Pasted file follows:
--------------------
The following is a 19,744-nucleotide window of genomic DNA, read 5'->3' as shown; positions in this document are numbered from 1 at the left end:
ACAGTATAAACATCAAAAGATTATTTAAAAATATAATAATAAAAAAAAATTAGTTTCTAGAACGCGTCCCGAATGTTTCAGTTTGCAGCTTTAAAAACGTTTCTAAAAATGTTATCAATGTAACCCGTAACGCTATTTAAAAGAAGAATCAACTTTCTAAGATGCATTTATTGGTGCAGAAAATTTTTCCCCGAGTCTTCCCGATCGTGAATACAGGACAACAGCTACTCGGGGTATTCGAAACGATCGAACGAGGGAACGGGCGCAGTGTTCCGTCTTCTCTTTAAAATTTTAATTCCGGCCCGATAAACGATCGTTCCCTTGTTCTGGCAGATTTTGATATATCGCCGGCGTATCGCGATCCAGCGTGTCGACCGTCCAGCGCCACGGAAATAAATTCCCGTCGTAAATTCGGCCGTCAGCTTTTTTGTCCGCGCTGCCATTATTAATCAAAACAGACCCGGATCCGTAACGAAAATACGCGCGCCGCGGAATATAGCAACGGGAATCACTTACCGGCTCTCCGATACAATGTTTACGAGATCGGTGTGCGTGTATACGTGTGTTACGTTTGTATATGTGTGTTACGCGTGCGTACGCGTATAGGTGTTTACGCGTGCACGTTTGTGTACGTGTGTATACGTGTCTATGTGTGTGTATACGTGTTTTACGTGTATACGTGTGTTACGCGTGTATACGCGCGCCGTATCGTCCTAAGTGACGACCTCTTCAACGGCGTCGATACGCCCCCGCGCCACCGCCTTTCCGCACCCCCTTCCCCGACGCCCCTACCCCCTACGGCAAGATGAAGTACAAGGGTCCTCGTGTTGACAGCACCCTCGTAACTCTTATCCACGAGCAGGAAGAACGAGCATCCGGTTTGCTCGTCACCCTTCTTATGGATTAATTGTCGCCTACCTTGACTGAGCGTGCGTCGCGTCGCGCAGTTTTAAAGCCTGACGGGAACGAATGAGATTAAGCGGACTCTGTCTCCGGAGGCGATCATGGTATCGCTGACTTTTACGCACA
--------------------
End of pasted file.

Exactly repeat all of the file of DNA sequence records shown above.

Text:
The following is a 19,744-nucleotide window of genomic DNA, read 5'->3' as shown; positions in this document are numbered from 1 at the left end:
ACAGTATAAACATCAAAAGATTATTTAAAAATATAATAATAAAAAAAAATTAGTTTCTAGAACGCGTCCCGAATGTTTCAGTTTGCAGCTTTAAAAACGTTTCTAAAAATGTTATCAATGTAACCCGTAACGCTATTTAAAAGAAGAATCAACTTTCTAAGATGCATTTATTGGTGCAGAAAATTTTTCCCCGAGTCTTCCCGATCGTGAATACAGGACAACAGCTACTCGGGGTATTCGAAACGATCGAACGAGGGAACGGGCGCAGTGTTCCGTCTTCTCTTTAAAATTTTAATTCCGGCCCGATAAACGATCGTTCCCTTGTTCTGGCAGATTTTGATATATCGCCGGCGTATCGCGATCCAGCGTGTCGACCGTCCAGCGCCACGGAAATAAATTCCCGTCGTAAATTCGGCCGTCAGCTTTTTTGTCCGCGCTGCCATTATTAATCAAAACAGACCCGGATCCGTAACGAAAATACGCGCGCCGCGGAATATAGCAACGGGAATCACTTACCGGCTCTCCGATACAATGTTTACGAGATCGGTGTGCGTGTATACGTGTGTTACGTTTGTATATGTGTGTTACGCGTGCGTACGCGTATAGGTGTTTACGCGTGCACGTTTGTGTACGTGTGTATACGTGTCTATGTGTGTGTATACGTGTTTTACGTGTATACGTGTGTTACGCGTGTATACGCGCGCCGTATCGTCCTAAGTGACGACCTCTTCAACGGCGTCGATACGCCCCCGCGCCACCGCCTTTCCGCACCCCCTTCCCCGACGCCCCTACCCCCTACGGCAAGATGAAGTACAAGGGTCCTCGTGTTGACAGCACCCTCGTAACTCTTATCCACGAGCAGGAAGAACGAGCATCCGGTTTGCTCGTCACCCTTCTTATGGATTAATTGTCGCCTACCTTGACTGAGCGTGCGTCGCGTCGCGCAGTTTTAAAGCCTGACGGGAACGAATGAGATTAAGCGGACTCTGTCTCCGGAGGCGATCATGGTATCGCTGACTTTTACGCACA